Phase One 645 with P65+ back and 300mm lens @ ISO 100
On this site’sWhat’s Newpage for April 14, 2009 I wrote the headlineSo You Think Medium Format Digital is Easy?It was an introduction to two important articles written byJoe Holmesabout the challenges related to producing the highest possible image quality with medium format digital. These articles are available on Joe’s site. The first is titledMEDIUM FORMAT DIGITAL CAMERA OPTICAL PRECISIONwhile the second isGETTING TOP QUALITY FROM MEDIUM FORMAT.
What Joe addresses in detail are problems that exists with MF digital that can potentially get in the way of producing the image quality that these systems are capable of. Joe address issues such as sensor plane accuracy as well as lens and focusing screen calibration problems.
Lest anyone think that MF camera and back makers are doing a poorer job that 35mm companies, one only needs to read the concerns that people have with front and back focus on DSLRs, and the fact that Canon, Nikon and Sony have had to build in the ability for photographers to correct these problem themselves on their higher-end cameras. (For more on this see my review ofLensAlign, a tool designed to allow photographers to adjust their cameras and lenses).
So, rather then reiterate the concerns that Joe has detailed in his two essays I’d like to build upon them and point out several other issues which can stand in the way of optimum image sharpness and resolution.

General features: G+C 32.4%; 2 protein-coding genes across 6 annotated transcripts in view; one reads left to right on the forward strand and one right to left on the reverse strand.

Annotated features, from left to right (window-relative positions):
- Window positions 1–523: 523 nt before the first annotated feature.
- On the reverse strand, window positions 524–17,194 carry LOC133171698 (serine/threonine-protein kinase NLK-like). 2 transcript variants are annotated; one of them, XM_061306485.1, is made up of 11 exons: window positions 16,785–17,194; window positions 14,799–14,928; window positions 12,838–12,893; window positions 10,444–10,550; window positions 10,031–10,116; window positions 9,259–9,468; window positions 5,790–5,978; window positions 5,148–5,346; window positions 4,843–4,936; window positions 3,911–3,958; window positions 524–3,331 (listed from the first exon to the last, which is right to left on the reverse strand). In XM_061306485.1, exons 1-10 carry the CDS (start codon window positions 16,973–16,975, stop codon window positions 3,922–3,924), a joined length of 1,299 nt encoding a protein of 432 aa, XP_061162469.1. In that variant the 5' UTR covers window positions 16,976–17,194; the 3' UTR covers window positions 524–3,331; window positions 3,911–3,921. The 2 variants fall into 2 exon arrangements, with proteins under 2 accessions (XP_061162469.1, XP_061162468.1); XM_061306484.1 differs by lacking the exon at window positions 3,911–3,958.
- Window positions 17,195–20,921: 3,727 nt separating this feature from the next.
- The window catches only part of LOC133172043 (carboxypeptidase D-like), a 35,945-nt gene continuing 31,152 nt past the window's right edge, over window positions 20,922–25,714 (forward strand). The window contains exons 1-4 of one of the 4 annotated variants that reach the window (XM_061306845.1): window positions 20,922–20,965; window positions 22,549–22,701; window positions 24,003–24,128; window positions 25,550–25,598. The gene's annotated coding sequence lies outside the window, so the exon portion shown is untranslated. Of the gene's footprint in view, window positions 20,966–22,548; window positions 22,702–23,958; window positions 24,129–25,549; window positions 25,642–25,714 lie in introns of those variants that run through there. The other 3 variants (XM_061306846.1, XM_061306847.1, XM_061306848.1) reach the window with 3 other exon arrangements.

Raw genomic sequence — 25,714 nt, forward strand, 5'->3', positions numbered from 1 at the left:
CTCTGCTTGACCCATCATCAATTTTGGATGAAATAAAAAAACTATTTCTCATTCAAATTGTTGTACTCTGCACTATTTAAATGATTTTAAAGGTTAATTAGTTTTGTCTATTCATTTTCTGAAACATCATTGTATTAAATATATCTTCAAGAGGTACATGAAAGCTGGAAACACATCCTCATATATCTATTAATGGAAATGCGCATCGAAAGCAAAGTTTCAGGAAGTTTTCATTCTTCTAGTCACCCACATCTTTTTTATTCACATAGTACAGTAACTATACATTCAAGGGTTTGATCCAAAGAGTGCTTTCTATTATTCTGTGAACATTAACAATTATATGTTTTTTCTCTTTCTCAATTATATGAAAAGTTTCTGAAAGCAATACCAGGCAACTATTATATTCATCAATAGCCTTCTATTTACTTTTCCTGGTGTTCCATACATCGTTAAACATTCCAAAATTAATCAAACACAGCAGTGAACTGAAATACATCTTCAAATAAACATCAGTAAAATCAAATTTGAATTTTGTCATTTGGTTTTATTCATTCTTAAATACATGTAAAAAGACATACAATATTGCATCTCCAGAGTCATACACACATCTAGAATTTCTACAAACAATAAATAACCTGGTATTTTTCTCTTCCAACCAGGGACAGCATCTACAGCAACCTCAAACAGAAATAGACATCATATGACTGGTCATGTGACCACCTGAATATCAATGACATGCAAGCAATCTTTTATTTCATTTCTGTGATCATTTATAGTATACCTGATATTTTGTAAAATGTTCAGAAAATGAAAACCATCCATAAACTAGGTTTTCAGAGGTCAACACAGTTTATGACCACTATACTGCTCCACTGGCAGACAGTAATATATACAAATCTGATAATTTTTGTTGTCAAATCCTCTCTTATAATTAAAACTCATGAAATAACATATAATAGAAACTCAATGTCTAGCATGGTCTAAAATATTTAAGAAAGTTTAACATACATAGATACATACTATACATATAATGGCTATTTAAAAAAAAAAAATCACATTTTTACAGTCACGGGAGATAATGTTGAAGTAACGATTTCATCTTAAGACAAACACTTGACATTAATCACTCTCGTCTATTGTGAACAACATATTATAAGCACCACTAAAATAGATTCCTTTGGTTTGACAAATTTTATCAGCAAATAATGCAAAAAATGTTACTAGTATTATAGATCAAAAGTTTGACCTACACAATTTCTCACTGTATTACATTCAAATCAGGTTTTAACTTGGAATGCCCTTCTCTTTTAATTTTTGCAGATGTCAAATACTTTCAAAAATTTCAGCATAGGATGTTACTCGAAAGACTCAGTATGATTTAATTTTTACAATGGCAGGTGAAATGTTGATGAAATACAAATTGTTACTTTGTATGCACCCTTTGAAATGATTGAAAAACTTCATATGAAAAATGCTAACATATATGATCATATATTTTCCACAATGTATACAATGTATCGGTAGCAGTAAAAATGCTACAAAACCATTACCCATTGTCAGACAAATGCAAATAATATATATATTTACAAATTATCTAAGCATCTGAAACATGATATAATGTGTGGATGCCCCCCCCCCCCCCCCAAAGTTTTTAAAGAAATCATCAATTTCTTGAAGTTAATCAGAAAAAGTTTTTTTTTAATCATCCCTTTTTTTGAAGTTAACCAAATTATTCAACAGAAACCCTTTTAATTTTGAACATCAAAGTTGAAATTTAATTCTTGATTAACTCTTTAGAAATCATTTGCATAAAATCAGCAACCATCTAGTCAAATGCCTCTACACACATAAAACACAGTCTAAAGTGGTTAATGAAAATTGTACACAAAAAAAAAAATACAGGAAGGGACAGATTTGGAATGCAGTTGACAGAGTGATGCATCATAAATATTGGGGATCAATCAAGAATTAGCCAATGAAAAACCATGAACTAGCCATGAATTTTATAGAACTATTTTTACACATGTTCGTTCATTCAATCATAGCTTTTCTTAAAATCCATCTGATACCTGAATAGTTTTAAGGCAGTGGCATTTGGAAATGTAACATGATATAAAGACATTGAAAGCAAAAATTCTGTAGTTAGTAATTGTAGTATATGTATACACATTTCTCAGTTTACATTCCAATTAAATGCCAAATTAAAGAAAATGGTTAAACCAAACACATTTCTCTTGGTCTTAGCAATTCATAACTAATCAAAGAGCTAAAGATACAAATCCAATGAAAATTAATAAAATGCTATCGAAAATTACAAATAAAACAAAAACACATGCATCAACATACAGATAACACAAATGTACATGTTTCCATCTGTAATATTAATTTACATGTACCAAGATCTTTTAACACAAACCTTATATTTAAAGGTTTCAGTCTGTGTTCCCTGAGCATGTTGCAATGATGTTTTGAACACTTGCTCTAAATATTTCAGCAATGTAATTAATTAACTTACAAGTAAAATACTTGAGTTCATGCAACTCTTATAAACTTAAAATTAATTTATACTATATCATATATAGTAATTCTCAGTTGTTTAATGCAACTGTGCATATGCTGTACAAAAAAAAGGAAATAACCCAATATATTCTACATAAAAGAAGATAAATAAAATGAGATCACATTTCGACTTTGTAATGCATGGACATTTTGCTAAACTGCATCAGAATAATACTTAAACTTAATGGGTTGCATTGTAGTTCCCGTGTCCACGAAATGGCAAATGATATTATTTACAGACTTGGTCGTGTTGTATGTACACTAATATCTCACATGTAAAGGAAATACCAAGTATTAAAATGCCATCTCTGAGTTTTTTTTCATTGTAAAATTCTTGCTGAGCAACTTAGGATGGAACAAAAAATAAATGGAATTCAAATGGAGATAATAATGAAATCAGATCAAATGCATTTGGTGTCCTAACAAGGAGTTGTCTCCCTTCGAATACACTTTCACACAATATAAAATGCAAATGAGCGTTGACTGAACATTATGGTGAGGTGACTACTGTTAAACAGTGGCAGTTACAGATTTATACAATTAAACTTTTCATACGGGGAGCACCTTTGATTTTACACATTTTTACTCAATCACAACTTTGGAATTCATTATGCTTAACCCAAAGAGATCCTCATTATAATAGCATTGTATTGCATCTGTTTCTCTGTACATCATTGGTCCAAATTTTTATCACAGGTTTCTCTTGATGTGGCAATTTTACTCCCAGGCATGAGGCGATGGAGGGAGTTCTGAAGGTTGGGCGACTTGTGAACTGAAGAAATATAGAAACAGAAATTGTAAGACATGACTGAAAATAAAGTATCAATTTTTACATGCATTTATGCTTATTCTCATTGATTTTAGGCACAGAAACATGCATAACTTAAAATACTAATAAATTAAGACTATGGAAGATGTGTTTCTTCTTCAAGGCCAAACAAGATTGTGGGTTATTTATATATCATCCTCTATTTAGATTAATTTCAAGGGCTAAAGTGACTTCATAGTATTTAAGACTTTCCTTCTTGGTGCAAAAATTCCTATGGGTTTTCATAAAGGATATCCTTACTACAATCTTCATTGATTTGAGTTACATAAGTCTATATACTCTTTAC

From LF to MF
When shooting large format film (4X5", 5X7", 8X10", and even larger) one faces significant hurdles. In addition to the bulk and weight, LF systems use long focal lengths, which makes tripod stability a major issue, and because of their large profile (extended bellows) this means high sensitivity to wind.
Long focal lengths (even for normal and wide shooting) also means very small depth of field. Small apertures, needed to try and regain as much DOF as possible, lead to long exposures, which further frustrates ones ability to achieve high stability and therefore high sharpness levels.
Finally there’s the issue of film flatness. How many of us have cursed our 4X5" and larger transparencies and negatives because the film was not laying flat in the film holder when the shot was taken? And, of course there’s the issue of precise alignment between film holders and the groundglass. Not always the case, as many can attest.
Needless to say, highly accurate focusing, as Joe discusses for MF, is equally as critical with LF systems.